Claiming Identity in the Study of Religion - Social and Rhetorical Techniques Examined - Monica R. Miller

Claiming Identity in the Study of Religion - Social and Rhetorical Techniques Examined - Monica R. Miller

Introduction: Culture, Religion, and the Fabrication of Identities

Claiming Identity in the Study of Religion - Social and Rhetorical Techniques Examined - Monica R. Miller

Monica R. Miller [+-]
Lehigh University
Monica R. Miller is Assistant Professor of Religion and Africana Studies at Lehigh University (Fall 2013) and among other publications, author of Religion and Hip Hop (Routledge). Miller currently serves as a Senior Research Fellow with The Institute for Humanist Studies (Washington, DC), is Co-Chair and founder of Critical Approaches to the Study of Hip Hop and Religion Group (American Academy of Religion) and member of the Culture on the Edge scholarly collective (University of Alabama). Miller is co-author of forthcoming volumes, Religion in Hip Hop: Mapping the New Terrain with Dr. Anthony B. Pinn and rapper Bun B (Bloomsbury Press), The Hip Hop and Religion Reader (with Dr. Anthony B. Pinn) (Routledge) as well as an edited volume on identity, Claiming Identity in the Study of Religion (Equinox). Her work has been featured in a host of regional and national print, radio, live video, and TV news outlets. She has presented her research at colleges, universities, and conferences throughout the U.S., Cuba and Canada.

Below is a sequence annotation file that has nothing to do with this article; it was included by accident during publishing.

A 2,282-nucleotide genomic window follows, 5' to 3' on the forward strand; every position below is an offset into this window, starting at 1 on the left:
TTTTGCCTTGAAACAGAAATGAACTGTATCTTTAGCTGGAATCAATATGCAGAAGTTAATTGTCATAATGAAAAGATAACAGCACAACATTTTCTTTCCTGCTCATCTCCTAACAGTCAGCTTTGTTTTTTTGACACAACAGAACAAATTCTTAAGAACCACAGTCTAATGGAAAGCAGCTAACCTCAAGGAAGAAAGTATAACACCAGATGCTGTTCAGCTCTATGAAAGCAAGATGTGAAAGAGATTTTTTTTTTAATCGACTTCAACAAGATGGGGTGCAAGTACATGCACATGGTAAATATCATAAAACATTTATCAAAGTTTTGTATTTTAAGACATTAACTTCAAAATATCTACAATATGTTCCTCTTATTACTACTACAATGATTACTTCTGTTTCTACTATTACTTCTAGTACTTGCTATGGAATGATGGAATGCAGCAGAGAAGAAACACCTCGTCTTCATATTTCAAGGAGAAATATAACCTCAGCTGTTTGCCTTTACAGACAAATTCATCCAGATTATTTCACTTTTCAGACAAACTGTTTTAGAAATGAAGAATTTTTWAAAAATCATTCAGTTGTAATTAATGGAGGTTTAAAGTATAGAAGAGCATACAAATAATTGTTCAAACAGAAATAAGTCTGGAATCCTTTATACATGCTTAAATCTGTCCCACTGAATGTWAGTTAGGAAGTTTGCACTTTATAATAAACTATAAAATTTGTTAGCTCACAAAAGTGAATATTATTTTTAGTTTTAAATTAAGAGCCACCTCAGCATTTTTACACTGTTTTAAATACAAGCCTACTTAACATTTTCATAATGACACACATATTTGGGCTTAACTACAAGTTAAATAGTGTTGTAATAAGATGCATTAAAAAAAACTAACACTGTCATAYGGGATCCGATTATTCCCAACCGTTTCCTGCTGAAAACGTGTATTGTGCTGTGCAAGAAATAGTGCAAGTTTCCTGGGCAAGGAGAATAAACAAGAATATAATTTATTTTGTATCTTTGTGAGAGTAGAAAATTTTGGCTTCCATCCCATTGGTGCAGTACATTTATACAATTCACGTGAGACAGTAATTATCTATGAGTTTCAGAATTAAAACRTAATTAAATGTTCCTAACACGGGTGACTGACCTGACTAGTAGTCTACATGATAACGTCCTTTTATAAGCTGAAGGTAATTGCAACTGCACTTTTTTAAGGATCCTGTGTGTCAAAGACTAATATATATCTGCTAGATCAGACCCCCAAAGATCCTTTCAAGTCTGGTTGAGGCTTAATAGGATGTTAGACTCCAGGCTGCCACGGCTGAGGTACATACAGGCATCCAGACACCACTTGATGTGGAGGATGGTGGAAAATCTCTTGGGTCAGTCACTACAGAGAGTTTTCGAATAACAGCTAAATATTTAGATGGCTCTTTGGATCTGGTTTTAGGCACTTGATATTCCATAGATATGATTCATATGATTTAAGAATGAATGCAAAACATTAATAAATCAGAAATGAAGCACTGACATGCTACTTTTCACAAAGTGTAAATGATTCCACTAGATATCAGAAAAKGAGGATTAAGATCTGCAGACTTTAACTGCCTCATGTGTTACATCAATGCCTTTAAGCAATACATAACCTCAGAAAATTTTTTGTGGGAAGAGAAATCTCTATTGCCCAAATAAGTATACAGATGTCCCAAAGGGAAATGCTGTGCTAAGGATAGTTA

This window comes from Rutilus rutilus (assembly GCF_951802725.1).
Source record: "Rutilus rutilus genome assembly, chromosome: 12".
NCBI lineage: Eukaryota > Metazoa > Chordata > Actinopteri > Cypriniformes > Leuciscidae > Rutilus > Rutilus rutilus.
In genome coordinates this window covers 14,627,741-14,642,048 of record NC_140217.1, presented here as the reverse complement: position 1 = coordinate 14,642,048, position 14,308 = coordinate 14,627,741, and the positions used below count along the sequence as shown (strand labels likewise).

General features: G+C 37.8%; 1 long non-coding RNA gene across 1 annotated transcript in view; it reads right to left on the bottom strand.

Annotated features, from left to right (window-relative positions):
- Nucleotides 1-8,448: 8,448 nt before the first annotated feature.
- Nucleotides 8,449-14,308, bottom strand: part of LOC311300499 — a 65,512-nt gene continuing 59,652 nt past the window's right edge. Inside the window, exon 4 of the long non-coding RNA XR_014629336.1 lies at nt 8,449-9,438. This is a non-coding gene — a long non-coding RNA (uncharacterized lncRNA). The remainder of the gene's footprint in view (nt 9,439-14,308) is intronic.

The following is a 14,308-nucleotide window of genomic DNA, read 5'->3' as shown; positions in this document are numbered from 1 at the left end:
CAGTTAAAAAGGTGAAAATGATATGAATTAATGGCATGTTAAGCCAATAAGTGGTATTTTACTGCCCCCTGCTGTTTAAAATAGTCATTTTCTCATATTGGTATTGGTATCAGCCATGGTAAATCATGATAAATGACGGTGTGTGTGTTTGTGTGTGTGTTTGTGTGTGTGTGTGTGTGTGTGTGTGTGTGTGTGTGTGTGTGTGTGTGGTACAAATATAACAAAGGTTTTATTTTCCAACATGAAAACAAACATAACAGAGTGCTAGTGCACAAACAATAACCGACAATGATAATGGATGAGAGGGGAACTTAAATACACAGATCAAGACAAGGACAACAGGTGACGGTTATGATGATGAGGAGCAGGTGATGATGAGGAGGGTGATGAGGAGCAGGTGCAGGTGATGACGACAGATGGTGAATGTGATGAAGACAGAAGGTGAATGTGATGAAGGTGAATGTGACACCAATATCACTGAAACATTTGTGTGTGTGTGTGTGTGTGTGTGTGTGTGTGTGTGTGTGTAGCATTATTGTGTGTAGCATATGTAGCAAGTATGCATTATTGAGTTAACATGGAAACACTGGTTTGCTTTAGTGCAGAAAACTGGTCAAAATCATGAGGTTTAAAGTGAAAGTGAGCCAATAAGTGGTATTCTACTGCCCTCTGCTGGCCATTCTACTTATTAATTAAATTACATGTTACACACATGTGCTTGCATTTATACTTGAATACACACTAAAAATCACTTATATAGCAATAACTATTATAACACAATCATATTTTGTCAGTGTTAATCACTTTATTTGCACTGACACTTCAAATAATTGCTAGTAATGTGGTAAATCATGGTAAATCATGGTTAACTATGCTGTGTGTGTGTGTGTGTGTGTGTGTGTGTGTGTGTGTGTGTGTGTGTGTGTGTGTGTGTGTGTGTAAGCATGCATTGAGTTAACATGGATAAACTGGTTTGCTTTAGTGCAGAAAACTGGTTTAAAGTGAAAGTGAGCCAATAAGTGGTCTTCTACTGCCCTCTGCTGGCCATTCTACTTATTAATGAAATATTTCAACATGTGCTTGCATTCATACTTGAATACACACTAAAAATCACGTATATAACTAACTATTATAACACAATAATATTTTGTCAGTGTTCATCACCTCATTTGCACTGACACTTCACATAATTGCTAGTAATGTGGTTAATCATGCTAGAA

Description

Beginning with and grounded upon Culture on the Edge’s theoretical reliance upon social theorist Jean Francois Bayart’s claim that “there is no such thing as identity, only operational acts of identification,” in this “Introduction” Miller explores and engages A “Culture” of Influence in Religious Studies” and the all-too-common thought-structure regarding the manner in which concepts, such as ‘culture,’ or here we might even add ‘religion,’ have often been treated, approached, and theorized as concrete entities, real concepts and self-evident constructs that alone are often thought to signify and illumine material experiences and tangible things. Within the study of religion, Miller argues, there is a certain sort of academic “culture” of attributing the irreducibility of difference to the influence and meaning of ‘religion’ as a separate and stand-alone entity unto itself – often assumedly divorced from identity and cultural affinity. Miller engages the complexity of this culture – and introduces this volume and the work of the Culture on the Edge scholarly collective – through an in-depth consideration of the need for attention towards how scholars in the study of religion, such theorist Russell T. McCutcheon (and others) have responded to this tendency within the field to cast religion/the sacred/etc. as sui generis—that is, of its own sort, irreducible—through careful criticisms meant to dislodge the social and political weight of what we call religion from the academic study of religion.

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Citation

Miller, Monica R. . Introduction: Culture, Religion, and the Fabrication of Identities. Claiming Identity in the Study of Religion - Social and Rhetorical Techniques Examined. Equinox eBooks Publishing, United Kingdom. p. 1-18 Sep 2015. ISBN 9781781790748. https://www.equinoxpub.com/home/view-chapter/?id=24304. Date accessed: 22 Sep 2017 doi: 10.1558/equinox.24304. Sep 2015

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